And there may be an antittrust investigation over whether it is fair to make developers use Apple’s toolchain to work on the iProducts. It is, however, unlikely that many would choose to use anything else, given that using Apple developer tools is a major selling point…

And Apple buys a mobile search application company.

But whatever else happens, they are still selling a hell of a lot of iPhones, creeping up on RIM as the second biggest shipper. This is interesting, as the picture by shipments is exactly the reverse of the data from AdMob’s ad servers - the explanation is probably that AdMob sites are concentrated in North America, and that using ad-serving as a metric favours those devices that people actually use a lot. The latter point, we think, is actually a useful bias - whether people actually use all your features or not is important information. However, AdMob’s metric tends to underrate RIM’s market share, presumably because the typical BlackBerry is still a messaging-focused enterprise device which may not see much Web/apps activity.

What with all the Apple news, what’s RIM doing? Doing a refresh of BlackBerry OS; the sixth version has now been previewed with a view to launch in Q3. Multi-touch, better lifestream integration, and an improved WebKit browser are on the agenda.

What’s Nokia doing? First up is a major new N-series gadget, the Nokia N8, which introduces Symbian 3’s revised user interface, a big touchscreen, and includes a rather fancy 12 megapixel camera. There was some mockery of Anssi Vanjoki’s claim a couple of weeks back that cameraphones would rival dedicated cameras - the N8 makes it clear that he was almost certainly speaking of compact-type cameras, not the honking great DSLR types favoured by people trying to look like journalists for some odd reason. It can also both playback and capture HD video at 720p - listen! your radio network is begging for mercy! - which strongly suggests that Nokia sees photography as a strength.

Nokia has experimented with devices optimised for content creation, rather than consumption, before. The early N-series included the N93, whose form factor let it behave like a (rather clunky) clamshell phone, like a Nokia Communicator-style smartphone, and also like a camcorder with a folding viewfinder. Several generations of devices have shipped with software clients for multiple video and photo upload sites (not that the implementation is particularly great). It will be interesting, to say the least, to see how this plays out. The gadget won’t be out until autumn, as after the N97 experience, Nokia is very keen to leave time for extensive user testing.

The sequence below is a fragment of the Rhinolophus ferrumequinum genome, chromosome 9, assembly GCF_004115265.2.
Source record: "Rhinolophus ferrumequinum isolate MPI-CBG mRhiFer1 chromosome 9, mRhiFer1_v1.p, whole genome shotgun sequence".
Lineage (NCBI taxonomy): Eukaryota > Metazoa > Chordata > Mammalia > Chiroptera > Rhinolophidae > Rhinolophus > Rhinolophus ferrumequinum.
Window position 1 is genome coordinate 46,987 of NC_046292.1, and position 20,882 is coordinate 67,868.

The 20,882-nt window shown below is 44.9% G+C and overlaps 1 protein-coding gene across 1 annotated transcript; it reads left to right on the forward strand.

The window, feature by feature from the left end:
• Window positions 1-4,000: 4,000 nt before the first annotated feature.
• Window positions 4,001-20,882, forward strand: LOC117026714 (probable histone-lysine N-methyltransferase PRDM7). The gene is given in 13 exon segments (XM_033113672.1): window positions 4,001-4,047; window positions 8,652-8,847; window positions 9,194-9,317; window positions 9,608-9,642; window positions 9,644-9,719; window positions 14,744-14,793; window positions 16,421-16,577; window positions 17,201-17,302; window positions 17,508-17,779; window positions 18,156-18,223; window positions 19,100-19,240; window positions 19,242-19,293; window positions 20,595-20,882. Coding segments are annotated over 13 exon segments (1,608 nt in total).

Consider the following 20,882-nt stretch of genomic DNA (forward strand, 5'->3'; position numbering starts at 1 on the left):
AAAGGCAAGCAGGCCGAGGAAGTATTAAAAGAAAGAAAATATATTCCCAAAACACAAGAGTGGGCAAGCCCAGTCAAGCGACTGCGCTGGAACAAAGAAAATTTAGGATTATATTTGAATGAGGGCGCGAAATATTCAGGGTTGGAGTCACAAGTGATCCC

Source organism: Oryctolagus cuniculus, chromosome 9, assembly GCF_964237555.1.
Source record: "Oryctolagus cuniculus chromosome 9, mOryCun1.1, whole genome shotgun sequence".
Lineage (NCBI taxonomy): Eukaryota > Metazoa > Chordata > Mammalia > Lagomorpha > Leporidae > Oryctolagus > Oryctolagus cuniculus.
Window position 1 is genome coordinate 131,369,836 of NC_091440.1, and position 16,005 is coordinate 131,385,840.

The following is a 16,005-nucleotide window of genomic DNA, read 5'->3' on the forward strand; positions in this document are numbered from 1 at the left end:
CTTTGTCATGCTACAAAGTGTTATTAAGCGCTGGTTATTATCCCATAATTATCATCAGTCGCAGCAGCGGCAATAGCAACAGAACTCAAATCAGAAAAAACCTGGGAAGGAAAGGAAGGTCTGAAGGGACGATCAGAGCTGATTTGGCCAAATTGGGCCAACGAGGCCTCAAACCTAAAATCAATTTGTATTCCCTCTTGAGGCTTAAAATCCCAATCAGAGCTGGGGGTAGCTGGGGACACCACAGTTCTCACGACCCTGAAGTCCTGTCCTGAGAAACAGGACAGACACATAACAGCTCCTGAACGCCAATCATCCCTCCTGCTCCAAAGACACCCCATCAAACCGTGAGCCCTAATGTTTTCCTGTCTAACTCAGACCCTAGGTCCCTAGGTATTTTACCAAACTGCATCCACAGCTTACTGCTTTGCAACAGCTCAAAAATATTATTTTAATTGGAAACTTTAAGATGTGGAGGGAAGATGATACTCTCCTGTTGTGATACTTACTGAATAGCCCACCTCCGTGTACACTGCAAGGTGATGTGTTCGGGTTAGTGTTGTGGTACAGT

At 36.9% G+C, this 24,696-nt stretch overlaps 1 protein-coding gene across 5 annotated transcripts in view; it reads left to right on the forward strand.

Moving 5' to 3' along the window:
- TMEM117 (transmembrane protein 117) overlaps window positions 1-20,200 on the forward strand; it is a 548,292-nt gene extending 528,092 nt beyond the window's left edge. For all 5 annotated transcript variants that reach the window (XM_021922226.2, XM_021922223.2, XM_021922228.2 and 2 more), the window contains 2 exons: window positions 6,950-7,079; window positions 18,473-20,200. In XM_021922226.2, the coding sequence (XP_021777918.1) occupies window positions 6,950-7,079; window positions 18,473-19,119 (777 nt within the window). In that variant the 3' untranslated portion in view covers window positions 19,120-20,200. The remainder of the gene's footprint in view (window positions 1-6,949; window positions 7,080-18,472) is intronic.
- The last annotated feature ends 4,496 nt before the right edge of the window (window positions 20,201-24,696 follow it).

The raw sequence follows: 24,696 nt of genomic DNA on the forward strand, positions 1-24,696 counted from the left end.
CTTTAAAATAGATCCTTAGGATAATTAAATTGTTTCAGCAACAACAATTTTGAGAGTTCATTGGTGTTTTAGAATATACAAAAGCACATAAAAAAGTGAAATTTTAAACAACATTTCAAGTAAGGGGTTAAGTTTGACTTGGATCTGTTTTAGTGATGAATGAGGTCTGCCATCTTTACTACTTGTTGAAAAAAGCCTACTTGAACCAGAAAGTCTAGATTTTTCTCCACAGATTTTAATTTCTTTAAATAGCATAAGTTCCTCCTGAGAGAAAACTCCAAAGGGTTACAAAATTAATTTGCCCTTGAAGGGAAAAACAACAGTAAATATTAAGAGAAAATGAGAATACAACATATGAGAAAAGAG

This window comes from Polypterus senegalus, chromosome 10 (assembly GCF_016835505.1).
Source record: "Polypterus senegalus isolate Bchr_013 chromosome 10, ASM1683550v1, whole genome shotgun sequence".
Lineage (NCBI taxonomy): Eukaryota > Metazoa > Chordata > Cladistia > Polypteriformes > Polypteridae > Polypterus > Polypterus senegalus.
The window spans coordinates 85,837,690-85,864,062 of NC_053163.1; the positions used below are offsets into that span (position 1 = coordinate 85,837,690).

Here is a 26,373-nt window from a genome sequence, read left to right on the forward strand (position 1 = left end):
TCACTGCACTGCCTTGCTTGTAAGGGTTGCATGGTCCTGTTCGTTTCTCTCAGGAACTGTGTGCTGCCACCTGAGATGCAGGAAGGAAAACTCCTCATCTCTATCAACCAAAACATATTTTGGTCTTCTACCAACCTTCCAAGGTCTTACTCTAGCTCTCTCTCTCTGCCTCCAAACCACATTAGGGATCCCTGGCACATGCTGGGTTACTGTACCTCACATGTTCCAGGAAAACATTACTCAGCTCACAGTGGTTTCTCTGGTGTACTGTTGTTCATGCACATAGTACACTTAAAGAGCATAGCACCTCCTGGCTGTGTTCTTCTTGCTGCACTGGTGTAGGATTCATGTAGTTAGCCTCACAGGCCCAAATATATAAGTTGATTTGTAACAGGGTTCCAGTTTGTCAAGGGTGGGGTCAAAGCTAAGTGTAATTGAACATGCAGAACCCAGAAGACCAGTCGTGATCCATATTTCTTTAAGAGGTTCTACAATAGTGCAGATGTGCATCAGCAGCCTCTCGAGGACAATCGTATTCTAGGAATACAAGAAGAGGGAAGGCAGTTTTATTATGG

The acquisition of Trolltech, meanwhile, begins to pay off; Nokia launched its Qt SDK, which will provide a single developer environment for both Symbian and MeeGo Linux devices and significant commonality with the desktop world.

Vodafone adds another VF 360 phone; this one, oddly enough, is Android rather than LiMo. Speaking of Android, ZTE announced its first Android device, Google launched its Google TV project, which will use Android as an embedded OS for smart TVs. British Google Mail users can now have gmail.com addresses again after the copyright row was resolved. Samsung is straddling LiMo and Android as well. Vodafone picks up the Nexus One, as Verizon Wireless drops it.

HP buys Palm for a billion; meanwhile, Palm Pres are going for remarkably low prices with Verizon.

There’s a security exploit against BitTorrent out; and a major scandal blows up in India as unauthorised wiretapping of politicians is disclosed. Not that it’s unknown elsewhere. When satellites go wild.

What didn’t happen this week: widespread Internet instability. Doesn’t sound like news, but the SEA-ME-WE4 cable, a major Asia-Europe link, was cut, and a similar BGP routing incident to this one nearly occurred when a Polish IT company leaked a 255-network long AS path into the global Internet. This time, however, it looks like SEA-ME-WE4’s customers have more route diversity and working failover plans, and network operators around the world have either patched the Cisco XR routers that crashed in February 2009, filtered long AS paths, or both. It was once said that science advances, funeral by funeral; Internetworking advances, outage by outage, but that’s significantly faster.

In the UK, the coalition against the Digital Economy Act is getting bigger. It’s now lacking both the tax on PSTN lines to pay for broadband, and the sidecar regulation that would have mandated OFCOM to crack open the 800MHz band, so it’s very hard to say that the Act does anything useful whatsoever. If the predicted hung parliament turns up, the Liberal Democrats are likely to hold the balance of power, in which case extensive amendments or even a fresh start can be expected.

Finally, the best app ever: the augmented reality program that tells you which music festival toilets have been emptied recently.